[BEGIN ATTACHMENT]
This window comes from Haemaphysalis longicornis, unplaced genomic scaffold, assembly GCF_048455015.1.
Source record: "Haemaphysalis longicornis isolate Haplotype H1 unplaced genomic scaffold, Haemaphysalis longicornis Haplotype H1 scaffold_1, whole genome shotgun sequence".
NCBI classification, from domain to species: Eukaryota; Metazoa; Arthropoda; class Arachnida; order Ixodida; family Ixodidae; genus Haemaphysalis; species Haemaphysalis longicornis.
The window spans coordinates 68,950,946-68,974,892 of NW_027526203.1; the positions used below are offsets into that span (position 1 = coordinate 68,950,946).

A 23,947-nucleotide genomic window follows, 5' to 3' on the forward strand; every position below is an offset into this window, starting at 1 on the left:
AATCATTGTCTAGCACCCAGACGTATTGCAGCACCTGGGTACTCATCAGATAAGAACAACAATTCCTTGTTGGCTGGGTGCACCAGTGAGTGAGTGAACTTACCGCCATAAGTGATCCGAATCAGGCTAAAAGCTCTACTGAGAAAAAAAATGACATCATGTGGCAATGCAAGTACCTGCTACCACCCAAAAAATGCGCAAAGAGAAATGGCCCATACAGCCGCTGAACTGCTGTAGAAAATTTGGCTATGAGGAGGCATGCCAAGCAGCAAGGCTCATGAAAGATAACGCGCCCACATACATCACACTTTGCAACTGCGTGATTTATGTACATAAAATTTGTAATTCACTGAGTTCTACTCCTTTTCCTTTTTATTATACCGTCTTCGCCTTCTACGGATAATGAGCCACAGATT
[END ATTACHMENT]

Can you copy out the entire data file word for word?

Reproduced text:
This window comes from Haemaphysalis longicornis, unplaced genomic scaffold, assembly GCF_048455015.1.
Source record: "Haemaphysalis longicornis isolate Haplotype H1 unplaced genomic scaffold, Haemaphysalis longicornis Haplotype H1 scaffold_1, whole genome shotgun sequence".
NCBI classification, from domain to species: Eukaryota; Metazoa; Arthropoda; class Arachnida; order Ixodida; family Ixodidae; genus Haemaphysalis; species Haemaphysalis longicornis.
The window spans coordinates 68,950,946-68,974,892 of NW_027526203.1; the positions used below are offsets into that span (position 1 = coordinate 68,950,946).

A 23,947-nucleotide genomic window follows, 5' to 3' on the forward strand; every position below is an offset into this window, starting at 1 on the left:
AATCATTGTCTAGCACCCAGACGTATTGCAGCACCTGGGTACTCATCAGATAAGAACAACAATTCCTTGTTGGCTGGGTGCACCAGTGAGTGAGTGAACTTACCGCCATAAGTGATCCGAATCAGGCTAAAAGCTCTACTGAGAAAAAAAATGACATCATGTGGCAATGCAAGTACCTGCTACCACCCAAAAAATGCGCAAAGAGAAATGGCCCATACAGCCGCTGAACTGCTGTAGAAAATTTGGCTATGAGGAGGCATGCCAAGCAGCAAGGCTCATGAAAGATAACGCGCCCACATACATCACACTTTGCAACTGCGTGATTTATGTACATAAAATTTGTAATTCACTGAGTTCTACTCCTTTTCCTTTTTATTATACCGTCTTCGCCTTCTACGGATAATGAGCCACAGATT